New Zealand bank ASB has cut its 2015/2016 milk price forecast to $5.00/kg after the Global Dairy Trade tumbled for the eight consecutive time.
The latest auction on July 1 fell by 5.9%, its biggest drop since April 1.
ASB says that as dairy markets remain very well-supplied with New Zealand dairy products, and Chinese demand remains weak and this has moved the bank to cut its forecast payout by 70c to $5.00/kg.
With weak demand from China any demand pick-up is now likely to be subdued, the bank says.
It says that weak dairy prices continue to reflect this market imbalance, with the large dip in Whole Milk Powder (WMP) (down 10.8%) indicative of excess Kiwi supply; so what’s got to change for prices to firm?
ASB expects that New Zealand supply will tighten and that production data will be thin on the ground until the new season hits its straps in August.
As a result, markets are unlikely to factor this in until September at the earliest (when August data become available), it says.
The Kiwi bank says that while the prospect of a lower New Zealand Dollar and lower interest rates helps, the new season is shaping up as a tough one.
Markets remain very well-supplied with NZ milk
Dairy prices continue to be at their lowest since mid- 2009 and sit 40% below a year ago, ASB says.
Key WMP prices recorded the largest fall of 10.8%, suggesting not only that markets remain very well-supplied, but moreover very well-supplied with NZ dairy products, it says.
With the exception of Anhydrous Milk Fat (AMF), the remaining products recorded falls.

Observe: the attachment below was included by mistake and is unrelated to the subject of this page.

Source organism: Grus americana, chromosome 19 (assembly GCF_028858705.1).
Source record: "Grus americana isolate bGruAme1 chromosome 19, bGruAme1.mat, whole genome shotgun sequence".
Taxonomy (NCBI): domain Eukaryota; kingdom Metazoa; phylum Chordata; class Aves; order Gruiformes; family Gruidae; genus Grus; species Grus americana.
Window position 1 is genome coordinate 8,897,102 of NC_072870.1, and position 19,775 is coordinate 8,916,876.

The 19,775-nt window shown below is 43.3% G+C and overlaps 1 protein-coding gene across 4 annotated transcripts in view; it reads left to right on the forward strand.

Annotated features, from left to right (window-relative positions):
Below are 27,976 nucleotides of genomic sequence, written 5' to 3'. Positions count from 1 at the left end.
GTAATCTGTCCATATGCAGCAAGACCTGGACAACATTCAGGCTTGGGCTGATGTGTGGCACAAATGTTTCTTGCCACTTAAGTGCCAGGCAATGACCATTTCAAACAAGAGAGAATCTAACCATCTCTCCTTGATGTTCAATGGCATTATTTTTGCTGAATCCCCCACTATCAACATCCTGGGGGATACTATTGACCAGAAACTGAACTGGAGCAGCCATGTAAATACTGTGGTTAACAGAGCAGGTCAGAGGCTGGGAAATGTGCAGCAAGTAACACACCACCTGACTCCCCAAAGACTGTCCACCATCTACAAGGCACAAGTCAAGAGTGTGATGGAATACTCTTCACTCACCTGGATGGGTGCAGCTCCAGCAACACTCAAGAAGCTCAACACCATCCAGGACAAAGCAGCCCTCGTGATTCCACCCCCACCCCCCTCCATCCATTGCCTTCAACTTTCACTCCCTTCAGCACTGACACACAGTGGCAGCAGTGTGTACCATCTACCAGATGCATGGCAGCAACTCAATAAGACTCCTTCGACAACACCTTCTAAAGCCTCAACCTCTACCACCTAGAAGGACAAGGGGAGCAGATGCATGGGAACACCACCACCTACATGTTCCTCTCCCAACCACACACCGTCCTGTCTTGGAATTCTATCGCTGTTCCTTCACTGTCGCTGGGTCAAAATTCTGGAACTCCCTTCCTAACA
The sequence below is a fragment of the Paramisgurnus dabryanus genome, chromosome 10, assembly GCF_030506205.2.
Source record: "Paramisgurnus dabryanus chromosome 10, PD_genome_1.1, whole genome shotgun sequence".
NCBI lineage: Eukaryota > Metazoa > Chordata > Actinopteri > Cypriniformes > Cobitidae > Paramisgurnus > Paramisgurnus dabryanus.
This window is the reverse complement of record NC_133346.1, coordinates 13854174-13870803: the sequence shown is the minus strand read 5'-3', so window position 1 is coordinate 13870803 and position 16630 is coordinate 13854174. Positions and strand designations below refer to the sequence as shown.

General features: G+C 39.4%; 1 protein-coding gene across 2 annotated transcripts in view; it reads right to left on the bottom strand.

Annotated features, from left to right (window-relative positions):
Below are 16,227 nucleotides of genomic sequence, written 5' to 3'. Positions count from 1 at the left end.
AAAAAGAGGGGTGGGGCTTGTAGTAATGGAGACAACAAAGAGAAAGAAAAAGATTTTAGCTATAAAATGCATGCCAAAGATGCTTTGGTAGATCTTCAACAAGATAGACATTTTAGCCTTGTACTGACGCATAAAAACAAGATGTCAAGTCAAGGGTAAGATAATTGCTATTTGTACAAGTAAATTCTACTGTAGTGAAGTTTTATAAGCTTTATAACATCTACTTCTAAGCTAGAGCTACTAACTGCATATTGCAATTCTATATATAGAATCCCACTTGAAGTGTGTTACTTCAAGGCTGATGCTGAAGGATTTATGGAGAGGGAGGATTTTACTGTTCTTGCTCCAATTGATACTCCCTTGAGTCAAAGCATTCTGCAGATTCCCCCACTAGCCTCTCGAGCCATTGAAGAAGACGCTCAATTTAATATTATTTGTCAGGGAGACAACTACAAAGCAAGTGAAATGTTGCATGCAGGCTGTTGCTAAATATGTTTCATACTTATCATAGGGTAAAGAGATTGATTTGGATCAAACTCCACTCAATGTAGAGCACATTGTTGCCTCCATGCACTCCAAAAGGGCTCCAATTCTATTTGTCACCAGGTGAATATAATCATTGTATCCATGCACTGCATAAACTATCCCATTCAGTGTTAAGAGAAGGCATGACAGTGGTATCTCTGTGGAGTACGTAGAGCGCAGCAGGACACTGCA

Unless markets get a firmer pointer of a weak New Zealand production season ahead (or a strong rebound in demand), we expect this to translate into continued weak prices for most of 2015, ASB says.
The bank also says it expects flat (0%) production growth for the 2015/16 season.
Chinese demand is weak and unlikely to lift quickly
On the demand front, Chinese consumers remain subdued and June consumer sentiment is well below the average of the past five years, it says.
China’s reserve ratio requirements for banks and benchmark interest rates have been lowered further, while minimum house downpayments were cut earlier as well, ASB reports.
While these measures are likely to stabilise growth, we now expect that a larger bounce in demand is unlikely, it says.
In particular, any cyclical lift in growth later this year is unlikely to see corporate profits lift to the point where it translates into lifting wages and such as demand for food, including dairy products, it says.
Underlying (and long run) Chinese dairy demand does remain in place, and we continue to view it as positive for dairy in the long run.
ASB says that both Kiwi and Chinese dairy production need to slow over the next year for demand to catch up.
ASB bank says that the falling New Zealand Dollar is partly offsetting some of the dairy auction price falls, but not by enough to prevent its forecast revision.
However, the bank says that it still views dairys long run prospects as largely positive.
As mentioned above the underlying demand growth from markets such as China is still there, but for the moment is being swamped by large (and mostly cyclical) increases in supply.
In addition, ABS has moved its call to three further official cash rate (OCR) cuts (totalling 75 basis points) this year from one previously, for a 2.5% low in the OCR.
This will also offer some interest rate relief to farmers, particularly those on floating rates, it says.